Suicide Terrorism in Kashmir on Rise To Counter Foreign Occupation: US Professor

2018 witnessed an explosive growth of ‘suicide terrorism’ in Kashmir with youngsters as young as nine picking up the guns, teenagers pelting stones and masses running to encounter sites to ‘save’ the militants.

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American Psychologist Geoffrey Mumford explains that in every war, there are stories of self-sacrifice involving ‘suicide’ missions in which death was a near certainty because of the risk associated with the battlefield circumstances. He said in some wars it was the goal of the mission, which was purposely coupled to homicide as a vehicle to inflict massive harm to the enemy.

Mumford gives an example of Kamikaze pilots in World War II who inflicted some 15,000 casualties, but whether the pilots were viewed as heroes or villains depended very much on whose side you were on. “But over the last twenty plus years, we have born witness to a resurgence of suicide coupled to homicide as a terrorist tactic perpetrated by such groups as the Tamil Black Tigers, the Popular Front for Liberation of Palestine, Chechen ‘Black Widows’ and Al Qaeda.”

Robert A.Pape, from the University of Chicago, describes ‘suicide terrorism’ as a response to foreign occupation and nationalism is the taproot of suicide terrorism. “Many international disputes – the presence of American and French forces in Lebanon, the Israeli occupation of the West Bank and Gaza, the status of the Kurdish region of Turkey, the Russian occupation of Chechnya, the Indian control of Kashmir, and the presence of US forces in Iraq and in the Arabian Peninsula.”

Pape said ongoing campaigns by definition are those where terrorists have not achieved their objectives. “Otherwise the terrorists would either change their objectives or lay down their arms and this is very much evident in terrorism’s inability to force Russia out of Chechnya, to coerce India to abandon Kashmir or to expel American forces from the Persian Gulf.”

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Experts say that suicide terrorism is a product of domestic competition among multiple organizations for popular support from their community. Pape says the core phenomenon to be explained is the existence of protracted suicide terrorist campaigns. Suicide terrorism depends for its existence on three components, the strategic, the social and the individual.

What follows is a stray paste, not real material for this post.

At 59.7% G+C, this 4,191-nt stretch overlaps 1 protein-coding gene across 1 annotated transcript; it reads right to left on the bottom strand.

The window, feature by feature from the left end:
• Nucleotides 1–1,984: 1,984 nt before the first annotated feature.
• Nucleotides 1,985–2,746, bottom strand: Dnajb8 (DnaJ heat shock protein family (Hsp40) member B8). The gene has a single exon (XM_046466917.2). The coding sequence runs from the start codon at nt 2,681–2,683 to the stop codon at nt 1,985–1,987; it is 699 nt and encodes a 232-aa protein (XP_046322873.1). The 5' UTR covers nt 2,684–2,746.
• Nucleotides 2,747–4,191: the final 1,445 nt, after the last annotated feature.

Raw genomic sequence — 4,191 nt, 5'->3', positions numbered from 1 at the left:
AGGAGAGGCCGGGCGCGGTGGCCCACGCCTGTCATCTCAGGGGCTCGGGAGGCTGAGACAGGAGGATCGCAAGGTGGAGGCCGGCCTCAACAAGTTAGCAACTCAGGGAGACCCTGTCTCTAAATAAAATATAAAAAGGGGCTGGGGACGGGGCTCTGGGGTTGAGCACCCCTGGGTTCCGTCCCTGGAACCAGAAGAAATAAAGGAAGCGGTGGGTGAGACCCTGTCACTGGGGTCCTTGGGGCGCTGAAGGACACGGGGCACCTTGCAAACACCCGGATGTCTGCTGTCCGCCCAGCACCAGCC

“The strategic logic is aimed at political coercion. It occurs in clusters as part of the larger campaign by an organized group to achieve a specific political goal.” Suicide terrorist campaigns are primarily nationalists, not religious, nor are they particularly Islamic. Secondly, the social logic, suicide terrorist groups are neither primarily criminal gangs dedicated to enriching their top leaders nor religious cults isolated from the rest of their society.

Rather, they command social support within the national communities from which they recruit because they are seen as pursuing legitimate nationalist goals. Pape explains it well and this can be said the same for Kashmir, “suicide terrorism is most likely when the occupying power’s religion differs from the religion of the occupied, for three reasons: a conflict across a religious divide increases the fear that the enemy will seek to transform the occupied society; makes demonization and therefore killing of enemy civilians easier; and makes it easier to use one’s religion to relabel suicides that would otherwise be taboo as martyrdom instead.”

Now coming to the last component, ‘individual’ is termed as egoistic suicide whereby personal psychological trauma leads to an individual to kill himself in order to escape a painful existence.

This is the same for Kashmir, for Kashmiri identity. Many have sacrificed their lives for their Valley’s good. Kashmir’s explosive growth of suicide terrorism can only be best understood as an extreme strategy for national liberation against democracy with troops that pose an imminent threat to control the territory the terrorists view as their homeland.

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